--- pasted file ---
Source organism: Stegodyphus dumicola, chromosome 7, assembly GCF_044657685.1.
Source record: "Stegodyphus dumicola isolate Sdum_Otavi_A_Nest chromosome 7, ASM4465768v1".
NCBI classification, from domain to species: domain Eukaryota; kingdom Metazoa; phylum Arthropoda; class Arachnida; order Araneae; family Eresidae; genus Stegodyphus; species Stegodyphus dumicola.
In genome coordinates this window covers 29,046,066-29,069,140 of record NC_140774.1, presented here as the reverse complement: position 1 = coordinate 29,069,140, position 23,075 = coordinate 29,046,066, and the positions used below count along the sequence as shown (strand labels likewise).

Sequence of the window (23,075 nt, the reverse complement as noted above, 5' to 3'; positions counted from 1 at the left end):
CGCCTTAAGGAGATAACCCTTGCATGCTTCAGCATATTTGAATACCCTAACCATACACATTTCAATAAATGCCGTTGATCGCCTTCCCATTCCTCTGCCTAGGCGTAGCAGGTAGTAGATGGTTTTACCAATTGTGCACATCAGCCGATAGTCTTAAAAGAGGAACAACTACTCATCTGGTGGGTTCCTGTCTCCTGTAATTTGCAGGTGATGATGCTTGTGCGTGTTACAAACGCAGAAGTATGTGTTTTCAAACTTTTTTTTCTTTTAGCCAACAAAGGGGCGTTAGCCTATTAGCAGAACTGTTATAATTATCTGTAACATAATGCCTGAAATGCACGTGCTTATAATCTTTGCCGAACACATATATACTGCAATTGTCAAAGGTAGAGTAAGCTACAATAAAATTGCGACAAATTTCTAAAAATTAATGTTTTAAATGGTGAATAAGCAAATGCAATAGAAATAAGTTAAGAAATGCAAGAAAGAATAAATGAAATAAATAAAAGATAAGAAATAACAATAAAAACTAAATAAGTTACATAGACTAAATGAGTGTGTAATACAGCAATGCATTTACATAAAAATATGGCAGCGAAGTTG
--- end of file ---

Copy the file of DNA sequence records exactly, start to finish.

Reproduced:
Source organism: Stegodyphus dumicola, chromosome 7, assembly GCF_044657685.1.
Source record: "Stegodyphus dumicola isolate Sdum_Otavi_A_Nest chromosome 7, ASM4465768v1".
NCBI classification, from domain to species: domain Eukaryota; kingdom Metazoa; phylum Arthropoda; class Arachnida; order Araneae; family Eresidae; genus Stegodyphus; species Stegodyphus dumicola.
In genome coordinates this window covers 29,046,066-29,069,140 of record NC_140774.1, presented here as the reverse complement: position 1 = coordinate 29,069,140, position 23,075 = coordinate 29,046,066, and the positions used below count along the sequence as shown (strand labels likewise).

Sequence of the window (23,075 nt, the reverse complement as noted above, 5' to 3'; positions counted from 1 at the left end):
CGCCTTAAGGAGATAACCCTTGCATGCTTCAGCATATTTGAATACCCTAACCATACACATTTCAATAAATGCCGTTGATCGCCTTCCCATTCCTCTGCCTAGGCGTAGCAGGTAGTAGATGGTTTTACCAATTGTGCACATCAGCCGATAGTCTTAAAAGAGGAACAACTACTCATCTGGTGGGTTCCTGTCTCCTGTAATTTGCAGGTGATGATGCTTGTGCGTGTTACAAACGCAGAAGTATGTGTTTTCAAACTTTTTTTTCTTTTAGCCAACAAAGGGGCGTTAGCCTATTAGCAGAACTGTTATAATTATCTGTAACATAATGCCTGAAATGCACGTGCTTATAATCTTTGCCGAACACATATATACTGCAATTGTCAAAGGTAGAGTAAGCTACAATAAAATTGCGACAAATTTCTAAAAATTAATGTTTTAAATGGTGAATAAGCAAATGCAATAGAAATAAGTTAAGAAATGCAAGAAAGAATAAATGAAATAAATAAAAGATAAGAAATAACAATAAAAACTAAATAAGTTACATAGACTAAATGAGTGTGTAATACAGCAATGCATTTACATAAAAATATGGCAGCGAAGTTG